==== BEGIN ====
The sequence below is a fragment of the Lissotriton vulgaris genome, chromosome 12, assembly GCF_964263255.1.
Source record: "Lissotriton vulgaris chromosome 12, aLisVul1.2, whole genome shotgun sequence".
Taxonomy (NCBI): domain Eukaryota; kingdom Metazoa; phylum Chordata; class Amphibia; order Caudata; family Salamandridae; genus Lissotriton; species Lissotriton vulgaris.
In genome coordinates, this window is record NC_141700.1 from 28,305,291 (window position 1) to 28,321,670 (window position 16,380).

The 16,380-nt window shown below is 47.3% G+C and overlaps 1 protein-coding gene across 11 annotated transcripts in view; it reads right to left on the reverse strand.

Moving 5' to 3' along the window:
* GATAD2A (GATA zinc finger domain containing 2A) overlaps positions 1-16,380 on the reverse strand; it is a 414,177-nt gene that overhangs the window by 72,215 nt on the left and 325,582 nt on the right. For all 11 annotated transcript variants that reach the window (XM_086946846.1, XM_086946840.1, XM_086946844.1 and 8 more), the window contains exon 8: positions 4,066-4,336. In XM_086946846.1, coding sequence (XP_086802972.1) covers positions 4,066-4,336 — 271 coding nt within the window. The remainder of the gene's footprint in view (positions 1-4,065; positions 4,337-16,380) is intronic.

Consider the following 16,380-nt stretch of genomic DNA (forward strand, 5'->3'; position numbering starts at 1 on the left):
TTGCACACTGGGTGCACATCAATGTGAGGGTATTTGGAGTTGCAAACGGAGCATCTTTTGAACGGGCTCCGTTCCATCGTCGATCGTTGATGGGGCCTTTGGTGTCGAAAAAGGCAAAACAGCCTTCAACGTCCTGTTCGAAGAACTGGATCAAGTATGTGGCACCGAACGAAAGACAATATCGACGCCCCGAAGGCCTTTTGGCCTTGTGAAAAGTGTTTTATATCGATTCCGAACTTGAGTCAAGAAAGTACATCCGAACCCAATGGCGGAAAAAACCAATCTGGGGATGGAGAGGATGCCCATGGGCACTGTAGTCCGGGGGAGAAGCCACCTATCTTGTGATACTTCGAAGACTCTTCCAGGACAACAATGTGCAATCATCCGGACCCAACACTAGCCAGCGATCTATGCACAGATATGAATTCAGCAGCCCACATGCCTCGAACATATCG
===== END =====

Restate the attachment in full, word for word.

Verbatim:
The sequence below is a fragment of the Lissotriton vulgaris genome, chromosome 12, assembly GCF_964263255.1.
Source record: "Lissotriton vulgaris chromosome 12, aLisVul1.2, whole genome shotgun sequence".
Taxonomy (NCBI): domain Eukaryota; kingdom Metazoa; phylum Chordata; class Amphibia; order Caudata; family Salamandridae; genus Lissotriton; species Lissotriton vulgaris.
In genome coordinates, this window is record NC_141700.1 from 28,305,291 (window position 1) to 28,321,670 (window position 16,380).

The 16,380-nt window shown below is 47.3% G+C and overlaps 1 protein-coding gene across 11 annotated transcripts in view; it reads right to left on the reverse strand.

Moving 5' to 3' along the window:
* GATAD2A (GATA zinc finger domain containing 2A) overlaps positions 1-16,380 on the reverse strand; it is a 414,177-nt gene that overhangs the window by 72,215 nt on the left and 325,582 nt on the right. For all 11 annotated transcript variants that reach the window (XM_086946846.1, XM_086946840.1, XM_086946844.1 and 8 more), the window contains exon 8: positions 4,066-4,336. In XM_086946846.1, coding sequence (XP_086802972.1) covers positions 4,066-4,336 — 271 coding nt within the window. The remainder of the gene's footprint in view (positions 1-4,065; positions 4,337-16,380) is intronic.

Consider the following 16,380-nt stretch of genomic DNA (forward strand, 5'->3'; position numbering starts at 1 on the left):
TTGCACACTGGGTGCACATCAATGTGAGGGTATTTGGAGTTGCAAACGGAGCATCTTTTGAACGGGCTCCGTTCCATCGTCGATCGTTGATGGGGCCTTTGGTGTCGAAAAAGGCAAAACAGCCTTCAACGTCCTGTTCGAAGAACTGGATCAAGTATGTGGCACCGAACGAAAGACAATATCGACGCCCCGAAGGCCTTTTGGCCTTGTGAAAAGTGTTTTATATCGATTCCGAACTTGAGTCAAGAAAGTACATCCGAACCCAATGGCGGAAAAAACCAATCTGGGGATGGAGAGGATGCCCATGGGCACTGTAGTCCGGGGGAGAAGCCACCTATCTTGTGATACTTCGAAGACTCTTCCAGGACAACAATGTGCAATCATCCGGACCCAACACTAGCCAGCGATCTATGCACAGATATGAATTCAGCAGCCCACATGCCTCGAACATATCG